Pret A Manger exterior

New Pret pay rise has baristas earning close to junior doctors

Pret A Manger has announced their third pay rise in 12 months, allowing staff to earn up to £14.10 per hour based on location and experience.

The pay rise will bring some baristas up to an hourly pay roughly equivalent to that earned by NHS junior doctors in their first years of work.

The coffee chain said that the rise, which goes into effect in April, will amount to a 19% increase in year-on-year pay for employees. 

The decision to raise wages again comes as hospitality businesses across the UK face intense competition for staff during a national labour shortage.

Meanwhile, Guy Meakin, Pret’s Interim Managing Director, said: We’re proud to be making another significant investment in our people’s success and wellbeing.

“As the cost of living continues to rise, we hope this latest increase in pay, and our expanded benefits package, goes some way in providing further support for our hardworking teams.”

The announcement, which Pret claims now makes its baristas some of the highest paid in the industry, has sparked debate around industries which have not made similar efforts to shield workers against rising inflation.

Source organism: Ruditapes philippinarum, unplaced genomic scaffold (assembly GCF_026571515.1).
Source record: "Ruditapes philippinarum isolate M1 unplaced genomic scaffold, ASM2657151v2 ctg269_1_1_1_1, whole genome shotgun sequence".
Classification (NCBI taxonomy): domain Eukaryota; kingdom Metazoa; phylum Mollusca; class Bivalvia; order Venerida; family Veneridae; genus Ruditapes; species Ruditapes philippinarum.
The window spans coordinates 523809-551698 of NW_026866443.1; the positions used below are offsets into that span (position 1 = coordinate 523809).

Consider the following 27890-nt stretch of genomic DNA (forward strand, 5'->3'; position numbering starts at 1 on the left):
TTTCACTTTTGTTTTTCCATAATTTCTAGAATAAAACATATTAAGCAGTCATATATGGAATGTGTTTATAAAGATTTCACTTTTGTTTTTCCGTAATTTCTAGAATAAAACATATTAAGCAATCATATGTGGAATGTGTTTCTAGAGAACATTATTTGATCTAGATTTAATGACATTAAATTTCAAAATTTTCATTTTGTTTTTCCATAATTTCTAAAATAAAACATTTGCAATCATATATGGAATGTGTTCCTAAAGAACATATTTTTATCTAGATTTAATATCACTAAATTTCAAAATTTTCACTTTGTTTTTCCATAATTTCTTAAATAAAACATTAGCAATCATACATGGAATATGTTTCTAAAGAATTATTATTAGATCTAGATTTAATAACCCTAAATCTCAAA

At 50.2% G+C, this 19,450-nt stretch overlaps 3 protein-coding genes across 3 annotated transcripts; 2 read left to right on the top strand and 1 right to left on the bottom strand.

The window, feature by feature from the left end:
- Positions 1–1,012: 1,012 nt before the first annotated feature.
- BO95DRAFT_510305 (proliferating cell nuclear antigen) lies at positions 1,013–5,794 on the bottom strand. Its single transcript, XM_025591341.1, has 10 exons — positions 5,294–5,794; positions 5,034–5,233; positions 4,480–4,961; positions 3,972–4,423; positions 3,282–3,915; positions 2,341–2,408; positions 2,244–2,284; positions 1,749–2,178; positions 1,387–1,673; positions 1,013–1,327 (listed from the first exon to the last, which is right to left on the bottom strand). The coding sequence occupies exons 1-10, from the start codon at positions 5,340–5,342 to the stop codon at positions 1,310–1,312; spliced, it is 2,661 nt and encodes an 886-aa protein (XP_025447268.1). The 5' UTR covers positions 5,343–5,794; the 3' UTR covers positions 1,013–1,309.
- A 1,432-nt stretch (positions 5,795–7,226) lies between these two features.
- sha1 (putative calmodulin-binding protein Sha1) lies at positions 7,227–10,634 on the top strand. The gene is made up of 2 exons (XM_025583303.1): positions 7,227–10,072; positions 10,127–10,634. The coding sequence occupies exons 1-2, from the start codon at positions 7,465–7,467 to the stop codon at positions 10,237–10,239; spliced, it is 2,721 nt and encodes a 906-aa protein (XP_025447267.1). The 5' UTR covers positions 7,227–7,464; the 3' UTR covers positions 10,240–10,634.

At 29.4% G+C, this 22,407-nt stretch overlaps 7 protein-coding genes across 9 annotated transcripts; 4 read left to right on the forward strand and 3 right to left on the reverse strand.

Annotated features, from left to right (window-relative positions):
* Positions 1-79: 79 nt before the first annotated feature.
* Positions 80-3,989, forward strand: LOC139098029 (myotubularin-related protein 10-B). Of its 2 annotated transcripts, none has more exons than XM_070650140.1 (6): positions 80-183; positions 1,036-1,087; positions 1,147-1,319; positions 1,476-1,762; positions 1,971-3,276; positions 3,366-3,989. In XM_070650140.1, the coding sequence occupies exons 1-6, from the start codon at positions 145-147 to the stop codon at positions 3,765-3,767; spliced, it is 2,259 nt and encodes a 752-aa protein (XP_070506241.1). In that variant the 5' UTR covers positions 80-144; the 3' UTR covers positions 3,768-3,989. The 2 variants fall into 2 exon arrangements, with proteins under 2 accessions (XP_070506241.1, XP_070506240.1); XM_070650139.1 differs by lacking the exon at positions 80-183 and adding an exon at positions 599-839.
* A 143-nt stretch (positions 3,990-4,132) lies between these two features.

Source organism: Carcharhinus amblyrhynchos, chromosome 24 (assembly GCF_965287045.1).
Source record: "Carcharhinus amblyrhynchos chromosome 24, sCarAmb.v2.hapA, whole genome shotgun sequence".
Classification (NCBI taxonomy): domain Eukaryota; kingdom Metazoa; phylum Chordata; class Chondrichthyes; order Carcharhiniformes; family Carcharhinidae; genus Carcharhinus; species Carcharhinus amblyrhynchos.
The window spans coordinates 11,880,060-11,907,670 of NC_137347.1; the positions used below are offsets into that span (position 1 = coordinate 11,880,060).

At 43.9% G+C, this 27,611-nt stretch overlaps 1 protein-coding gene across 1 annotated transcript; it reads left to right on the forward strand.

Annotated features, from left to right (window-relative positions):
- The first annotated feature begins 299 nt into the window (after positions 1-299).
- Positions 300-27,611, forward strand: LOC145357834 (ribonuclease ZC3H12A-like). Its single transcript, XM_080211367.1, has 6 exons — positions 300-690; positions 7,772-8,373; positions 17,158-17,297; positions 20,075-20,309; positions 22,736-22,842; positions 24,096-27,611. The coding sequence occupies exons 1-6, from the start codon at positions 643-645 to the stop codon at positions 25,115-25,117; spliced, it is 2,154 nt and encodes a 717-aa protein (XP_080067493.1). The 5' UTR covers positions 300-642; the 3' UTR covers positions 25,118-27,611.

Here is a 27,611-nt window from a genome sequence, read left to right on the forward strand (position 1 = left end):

This follows the news that junior doctors will strike for 72 hours later this month is an ongoing dispute about pay.

Dr Rachel Clarke, palliative care doctor and writer, received 1.3 million views on her Tweet comparing the Pret pay rise to NHS junior doctor wages this morning. 

Junior doctors in their first foundation year make £29,384 annually under the 2016 contract, and generally work an average of 48 hours a week.

The British Medical Association (BMA), the trade union that represents all UK doctors and medical students, said: “With inflation still at budget-busting levels, NHS waiting lists at record highs and staff shortages across the board, junior doctors’ morale has been systemically chipped away at.”

They also claim that junior doctors’ pay has been cut by more than a quarter in real terms since 2008, despite workload and waiting lists reaching record highs post-pandemic.

The health secretary, Steve Barclay, said he was “deeply disappointed” by the strike action.

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